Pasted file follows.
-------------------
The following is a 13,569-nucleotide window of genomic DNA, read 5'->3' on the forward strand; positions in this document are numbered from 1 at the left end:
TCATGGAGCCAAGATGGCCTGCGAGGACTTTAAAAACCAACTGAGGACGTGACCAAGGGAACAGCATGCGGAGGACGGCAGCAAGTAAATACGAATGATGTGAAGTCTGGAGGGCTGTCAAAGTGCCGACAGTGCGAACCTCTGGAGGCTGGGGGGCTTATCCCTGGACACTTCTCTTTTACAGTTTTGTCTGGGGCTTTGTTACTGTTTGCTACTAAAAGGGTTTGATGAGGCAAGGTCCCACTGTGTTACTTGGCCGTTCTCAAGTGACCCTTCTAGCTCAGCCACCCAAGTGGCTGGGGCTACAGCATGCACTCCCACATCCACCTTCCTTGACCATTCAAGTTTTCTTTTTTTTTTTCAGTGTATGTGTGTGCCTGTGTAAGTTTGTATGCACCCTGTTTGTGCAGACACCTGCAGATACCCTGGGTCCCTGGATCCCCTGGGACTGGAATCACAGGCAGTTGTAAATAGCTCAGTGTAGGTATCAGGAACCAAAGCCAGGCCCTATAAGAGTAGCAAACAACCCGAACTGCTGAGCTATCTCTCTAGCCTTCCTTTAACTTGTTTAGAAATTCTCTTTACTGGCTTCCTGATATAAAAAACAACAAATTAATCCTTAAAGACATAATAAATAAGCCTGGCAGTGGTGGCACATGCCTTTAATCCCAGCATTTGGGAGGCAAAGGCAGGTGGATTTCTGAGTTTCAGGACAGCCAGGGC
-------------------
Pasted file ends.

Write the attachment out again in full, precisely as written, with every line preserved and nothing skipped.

The following is a 13,569-nucleotide window of genomic DNA, read 5'->3' on the forward strand; positions in this document are numbered from 1 at the left end:
TCATGGAGCCAAGATGGCCTGCGAGGACTTTAAAAACCAACTGAGGACGTGACCAAGGGAACAGCATGCGGAGGACGGCAGCAAGTAAATACGAATGATGTGAAGTCTGGAGGGCTGTCAAAGTGCCGACAGTGCGAACCTCTGGAGGCTGGGGGGCTTATCCCTGGACACTTCTCTTTTACAGTTTTGTCTGGGGCTTTGTTACTGTTTGCTACTAAAAGGGTTTGATGAGGCAAGGTCCCACTGTGTTACTTGGCCGTTCTCAAGTGACCCTTCTAGCTCAGCCACCCAAGTGGCTGGGGCTACAGCATGCACTCCCACATCCACCTTCCTTGACCATTCAAGTTTTCTTTTTTTTTTTCAGTGTATGTGTGTGCCTGTGTAAGTTTGTATGCACCCTGTTTGTGCAGACACCTGCAGATACCCTGGGTCCCTGGATCCCCTGGGACTGGAATCACAGGCAGTTGTAAATAGCTCAGTGTAGGTATCAGGAACCAAAGCCAGGCCCTATAAGAGTAGCAAACAACCCGAACTGCTGAGCTATCTCTCTAGCCTTCCTTTAACTTGTTTAGAAATTCTCTTTACTGGCTTCCTGATATAAAAAACAACAAATTAATCCTTAAAGACATAATAAATAAGCCTGGCAGTGGTGGCACATGCCTTTAATCCCAGCATTTGGGAGGCAAAGGCAGGTGGATTTCTGAGTTTCAGGACAGCCAGGGC